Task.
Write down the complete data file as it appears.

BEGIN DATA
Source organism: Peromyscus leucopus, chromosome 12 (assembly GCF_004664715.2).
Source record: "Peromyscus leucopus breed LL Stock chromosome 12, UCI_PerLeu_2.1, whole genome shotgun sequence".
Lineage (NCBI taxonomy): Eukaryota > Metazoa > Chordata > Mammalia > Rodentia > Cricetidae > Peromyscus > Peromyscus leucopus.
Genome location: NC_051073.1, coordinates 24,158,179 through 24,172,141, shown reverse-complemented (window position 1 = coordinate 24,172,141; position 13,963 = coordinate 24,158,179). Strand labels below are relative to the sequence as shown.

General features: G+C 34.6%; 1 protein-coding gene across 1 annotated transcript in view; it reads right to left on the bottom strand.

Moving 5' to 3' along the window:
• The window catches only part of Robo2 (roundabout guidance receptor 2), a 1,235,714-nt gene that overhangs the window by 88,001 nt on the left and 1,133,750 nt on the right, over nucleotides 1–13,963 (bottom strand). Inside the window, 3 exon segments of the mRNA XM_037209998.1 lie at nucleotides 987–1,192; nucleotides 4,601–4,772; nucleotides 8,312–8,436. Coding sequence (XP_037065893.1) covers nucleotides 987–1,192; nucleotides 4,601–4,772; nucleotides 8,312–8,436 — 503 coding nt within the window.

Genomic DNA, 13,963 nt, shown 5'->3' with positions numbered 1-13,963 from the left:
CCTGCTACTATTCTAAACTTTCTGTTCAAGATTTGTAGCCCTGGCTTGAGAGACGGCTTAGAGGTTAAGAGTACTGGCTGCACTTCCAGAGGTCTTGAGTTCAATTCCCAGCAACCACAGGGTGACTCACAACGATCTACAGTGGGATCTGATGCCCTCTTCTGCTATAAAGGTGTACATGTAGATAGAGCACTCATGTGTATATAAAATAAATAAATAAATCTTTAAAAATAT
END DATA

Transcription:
Source organism: Peromyscus leucopus, chromosome 12 (assembly GCF_004664715.2).
Source record: "Peromyscus leucopus breed LL Stock chromosome 12, UCI_PerLeu_2.1, whole genome shotgun sequence".
Lineage (NCBI taxonomy): Eukaryota > Metazoa > Chordata > Mammalia > Rodentia > Cricetidae > Peromyscus > Peromyscus leucopus.
Genome location: NC_051073.1, coordinates 24,158,179 through 24,172,141, shown reverse-complemented (window position 1 = coordinate 24,172,141; position 13,963 = coordinate 24,158,179). Strand labels below are relative to the sequence as shown.

General features: G+C 34.6%; 1 protein-coding gene across 1 annotated transcript in view; it reads right to left on the bottom strand.

Moving 5' to 3' along the window:
• The window catches only part of Robo2 (roundabout guidance receptor 2), a 1,235,714-nt gene that overhangs the window by 88,001 nt on the left and 1,133,750 nt on the right, over nucleotides 1–13,963 (bottom strand). Inside the window, 3 exon segments of the mRNA XM_037209998.1 lie at nucleotides 987–1,192; nucleotides 4,601–4,772; nucleotides 8,312–8,436. Coding sequence (XP_037065893.1) covers nucleotides 987–1,192; nucleotides 4,601–4,772; nucleotides 8,312–8,436 — 503 coding nt within the window.

Genomic DNA, 13,963 nt, shown 5'->3' with positions numbered 1-13,963 from the left:
CCTGCTACTATTCTAAACTTTCTGTTCAAGATTTGTAGCCCTGGCTTGAGAGACGGCTTAGAGGTTAAGAGTACTGGCTGCACTTCCAGAGGTCTTGAGTTCAATTCCCAGCAACCACAGGGTGACTCACAACGATCTACAGTGGGATCTGATGCCCTCTTCTGCTATAAAGGTGTACATGTAGATAGAGCACTCATGTGTATATAAAATAAATAAATAAATCTTTAAAAATAT